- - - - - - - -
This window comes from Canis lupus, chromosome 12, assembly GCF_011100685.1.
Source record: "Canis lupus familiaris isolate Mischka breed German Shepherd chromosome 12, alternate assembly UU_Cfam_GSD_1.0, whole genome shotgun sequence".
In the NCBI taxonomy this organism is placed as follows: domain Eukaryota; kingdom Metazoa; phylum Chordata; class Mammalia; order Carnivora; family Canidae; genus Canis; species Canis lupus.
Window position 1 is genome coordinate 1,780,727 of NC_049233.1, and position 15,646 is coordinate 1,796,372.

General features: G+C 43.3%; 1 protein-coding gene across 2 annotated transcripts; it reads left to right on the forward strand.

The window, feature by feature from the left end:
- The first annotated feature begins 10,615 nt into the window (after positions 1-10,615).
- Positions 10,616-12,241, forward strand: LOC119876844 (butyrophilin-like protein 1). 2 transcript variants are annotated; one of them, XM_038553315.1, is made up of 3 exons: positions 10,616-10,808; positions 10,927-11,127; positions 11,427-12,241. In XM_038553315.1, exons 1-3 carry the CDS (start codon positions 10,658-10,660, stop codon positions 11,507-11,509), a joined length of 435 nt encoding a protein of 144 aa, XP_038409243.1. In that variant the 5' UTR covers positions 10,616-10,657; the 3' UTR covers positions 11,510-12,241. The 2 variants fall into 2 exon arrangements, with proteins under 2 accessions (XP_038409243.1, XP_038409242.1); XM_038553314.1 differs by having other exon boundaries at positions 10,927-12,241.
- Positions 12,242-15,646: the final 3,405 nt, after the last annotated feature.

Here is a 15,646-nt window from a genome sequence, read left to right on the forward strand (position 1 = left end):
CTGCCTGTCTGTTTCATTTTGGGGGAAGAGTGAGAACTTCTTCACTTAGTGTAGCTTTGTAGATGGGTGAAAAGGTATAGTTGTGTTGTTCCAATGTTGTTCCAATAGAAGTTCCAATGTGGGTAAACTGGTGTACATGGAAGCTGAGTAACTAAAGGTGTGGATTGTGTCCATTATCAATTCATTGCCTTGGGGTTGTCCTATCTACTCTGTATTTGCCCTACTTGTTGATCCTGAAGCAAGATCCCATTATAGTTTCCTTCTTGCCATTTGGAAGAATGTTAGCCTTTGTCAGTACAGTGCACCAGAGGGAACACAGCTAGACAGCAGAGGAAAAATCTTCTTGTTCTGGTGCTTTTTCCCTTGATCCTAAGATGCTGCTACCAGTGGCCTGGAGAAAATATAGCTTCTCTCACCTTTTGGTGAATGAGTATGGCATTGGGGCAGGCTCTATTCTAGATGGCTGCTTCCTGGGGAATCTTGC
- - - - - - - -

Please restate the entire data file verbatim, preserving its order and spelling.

This window comes from Canis lupus, chromosome 12, assembly GCF_011100685.1.
Source record: "Canis lupus familiaris isolate Mischka breed German Shepherd chromosome 12, alternate assembly UU_Cfam_GSD_1.0, whole genome shotgun sequence".
In the NCBI taxonomy this organism is placed as follows: domain Eukaryota; kingdom Metazoa; phylum Chordata; class Mammalia; order Carnivora; family Canidae; genus Canis; species Canis lupus.
Window position 1 is genome coordinate 1,780,727 of NC_049233.1, and position 15,646 is coordinate 1,796,372.

General features: G+C 43.3%; 1 protein-coding gene across 2 annotated transcripts; it reads left to right on the forward strand.

The window, feature by feature from the left end:
- The first annotated feature begins 10,615 nt into the window (after positions 1-10,615).
- Positions 10,616-12,241, forward strand: LOC119876844 (butyrophilin-like protein 1). 2 transcript variants are annotated; one of them, XM_038553315.1, is made up of 3 exons: positions 10,616-10,808; positions 10,927-11,127; positions 11,427-12,241. In XM_038553315.1, exons 1-3 carry the CDS (start codon positions 10,658-10,660, stop codon positions 11,507-11,509), a joined length of 435 nt encoding a protein of 144 aa, XP_038409243.1. In that variant the 5' UTR covers positions 10,616-10,657; the 3' UTR covers positions 11,510-12,241. The 2 variants fall into 2 exon arrangements, with proteins under 2 accessions (XP_038409243.1, XP_038409242.1); XM_038553314.1 differs by having other exon boundaries at positions 10,927-12,241.
- Positions 12,242-15,646: the final 3,405 nt, after the last annotated feature.

Here is a 15,646-nt window from a genome sequence, read left to right on the forward strand (position 1 = left end):
CTGCCTGTCTGTTTCATTTTGGGGGAAGAGTGAGAACTTCTTCACTTAGTGTAGCTTTGTAGATGGGTGAAAAGGTATAGTTGTGTTGTTCCAATGTTGTTCCAATAGAAGTTCCAATGTGGGTAAACTGGTGTACATGGAAGCTGAGTAACTAAAGGTGTGGATTGTGTCCATTATCAATTCATTGCCTTGGGGTTGTCCTATCTACTCTGTATTTGCCCTACTTGTTGATCCTGAAGCAAGATCCCATTATAGTTTCCTTCTTGCCATTTGGAAGAATGTTAGCCTTTGTCAGTACAGTGCACCAGAGGGAACACAGCTAGACAGCAGAGGAAAAATCTTCTTGTTCTGGTGCTTTTTCCCTTGATCCTAAGATGCTGCTACCAGTGGCCTGGAGAAAATATAGCTTCTCTCACCTTTTGGTGAATGAGTATGGCATTGGGGCAGGCTCTATTCTAGATGGCTGCTTCCTGGGGAATCTTGC